Each week, Football Outsiders recognizes the most outstanding college linemen, defenders and other darkhorses from the previous weekend who are habitually overlooked in the hype for that other award (whatever it's called). These are the Lowsmen.
SHILIQUE CALHOUN • DT, Michigan State.
Words can't really express how bad Michigan State's offense is right now – statistically, the Spartans are 114th in total offense and 118th in yards per play after playing Western Michigan and South Florida – which comes with the territory when you put your offense in the hands of Jim Bollman. Because who needs offense, am I right? Through two games, Shillique Calhoun has already found the end zone three times from the middle of the defensive line, which not only makes him the Spartans' leading scorer: It gives him more touchdowns than the entire MSU offense, which has only managed to score two. Against South Florida, Calhoun hit paydirt twice, on a four-yard fumble return in the second quarter and a 56-yard interception return in the third, effectively supplying the final margin in a 21–6 win. (Farther down the box score, he also recorded two tackles for loss.) Meanwhile, the offense finally punched in its first score of the day in the fourth quarter, taking advantage of a short field to chew nearly five minutes off the clock in the course of moving 33 yards.
BYU's OFFENSIVE LINE.
The Cougars obliterated the school rushing record with 550 yards against Texas, so thoroughly humiliating the Longhorns' blue-chip defense that Mack Brown fired his defensive coordinator immediately after the game. A public shaming on that order leaves plenty of credit to go around, and a very large share of it has to go to the starting five up front – Michael Yeck, Broc Stringham, Ryker Mathews, Solomone Kafu and Terran Alletto – as well as reserves Kyle Johnson and De'Ondre Wesley, both of whom came off the bench to make key blocks on touchdown runs.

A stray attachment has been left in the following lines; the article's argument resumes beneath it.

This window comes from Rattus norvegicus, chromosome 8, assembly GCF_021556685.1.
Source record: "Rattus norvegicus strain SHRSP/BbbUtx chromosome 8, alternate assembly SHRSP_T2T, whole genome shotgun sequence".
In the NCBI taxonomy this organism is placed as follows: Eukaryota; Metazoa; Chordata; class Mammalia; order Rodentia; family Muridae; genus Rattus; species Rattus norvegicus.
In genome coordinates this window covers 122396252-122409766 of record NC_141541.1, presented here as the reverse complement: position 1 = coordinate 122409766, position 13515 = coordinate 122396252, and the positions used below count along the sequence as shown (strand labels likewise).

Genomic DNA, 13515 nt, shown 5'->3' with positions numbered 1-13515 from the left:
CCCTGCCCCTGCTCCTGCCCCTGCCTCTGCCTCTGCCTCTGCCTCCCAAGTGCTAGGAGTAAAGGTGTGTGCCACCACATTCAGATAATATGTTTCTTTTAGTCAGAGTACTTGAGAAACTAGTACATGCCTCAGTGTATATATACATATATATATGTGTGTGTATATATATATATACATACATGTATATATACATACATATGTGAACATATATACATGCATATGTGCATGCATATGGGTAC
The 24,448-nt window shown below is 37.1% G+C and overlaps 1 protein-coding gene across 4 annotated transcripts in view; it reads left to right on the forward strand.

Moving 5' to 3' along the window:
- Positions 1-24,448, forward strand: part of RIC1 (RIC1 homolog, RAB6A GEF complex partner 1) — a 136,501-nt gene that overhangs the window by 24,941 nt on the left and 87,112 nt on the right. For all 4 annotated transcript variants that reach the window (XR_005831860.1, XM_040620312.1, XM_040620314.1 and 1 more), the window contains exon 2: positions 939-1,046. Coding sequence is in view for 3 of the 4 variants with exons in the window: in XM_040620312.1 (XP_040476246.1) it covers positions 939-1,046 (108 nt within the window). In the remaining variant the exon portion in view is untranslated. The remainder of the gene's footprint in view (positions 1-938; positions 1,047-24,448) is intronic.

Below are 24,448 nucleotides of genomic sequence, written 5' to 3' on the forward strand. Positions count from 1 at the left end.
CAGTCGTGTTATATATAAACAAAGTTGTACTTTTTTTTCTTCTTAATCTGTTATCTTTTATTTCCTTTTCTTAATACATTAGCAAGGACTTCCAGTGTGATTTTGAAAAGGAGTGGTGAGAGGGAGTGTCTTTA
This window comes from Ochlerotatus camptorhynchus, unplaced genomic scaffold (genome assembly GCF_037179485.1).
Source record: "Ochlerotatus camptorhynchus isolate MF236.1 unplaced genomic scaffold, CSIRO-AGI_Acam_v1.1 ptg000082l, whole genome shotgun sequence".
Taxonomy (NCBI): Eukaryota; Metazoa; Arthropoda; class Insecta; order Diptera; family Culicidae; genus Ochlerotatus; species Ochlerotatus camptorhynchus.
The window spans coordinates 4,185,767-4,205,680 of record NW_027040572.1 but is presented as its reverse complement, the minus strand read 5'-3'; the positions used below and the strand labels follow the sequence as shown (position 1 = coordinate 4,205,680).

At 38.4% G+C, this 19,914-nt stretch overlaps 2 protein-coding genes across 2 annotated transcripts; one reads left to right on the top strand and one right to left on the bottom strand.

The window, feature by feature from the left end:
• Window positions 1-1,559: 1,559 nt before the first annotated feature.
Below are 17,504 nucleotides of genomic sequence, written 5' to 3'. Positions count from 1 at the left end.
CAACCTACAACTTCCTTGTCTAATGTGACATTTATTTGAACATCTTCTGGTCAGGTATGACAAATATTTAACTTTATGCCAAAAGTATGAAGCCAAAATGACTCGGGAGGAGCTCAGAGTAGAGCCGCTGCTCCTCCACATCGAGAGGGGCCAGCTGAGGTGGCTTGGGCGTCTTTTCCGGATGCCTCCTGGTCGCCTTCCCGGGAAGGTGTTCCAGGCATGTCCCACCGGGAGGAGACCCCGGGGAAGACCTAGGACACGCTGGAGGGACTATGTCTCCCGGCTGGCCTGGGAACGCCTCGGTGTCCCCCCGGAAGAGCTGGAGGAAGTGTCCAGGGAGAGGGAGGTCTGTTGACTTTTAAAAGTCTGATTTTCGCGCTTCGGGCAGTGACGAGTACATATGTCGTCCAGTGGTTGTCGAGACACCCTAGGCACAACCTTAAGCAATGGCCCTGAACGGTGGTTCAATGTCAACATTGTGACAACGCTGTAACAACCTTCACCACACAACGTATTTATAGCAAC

Out of that group, only Mathews and Kafu boasted starting experience coming into the season, and there was no indication in BYU's opening day loss at Virginia that this is going to be a regular thing. But for one night, at least, Texas's relatively long-in-the-tooth defensive line was overmatched from start to finish.
KYLE VAN NOY • LB, BYU.
There is no resisting the narrative pull of an offense so prolific it threatens to destroy an opposing coach's career in a matter of hours. But the Cougars' resident headliner still resides on the other side of the ball, and for anyone who actually watched the game he was every bit as visible as his offensive counterparts in the course of racking up eight tackles, one sack and four quarterback hurries. Texas' offense went three-and-out four times in the first half, and was never in position to threaten BYU's lead in the second.
DOMINIQUE EASLEY • DT, Florida.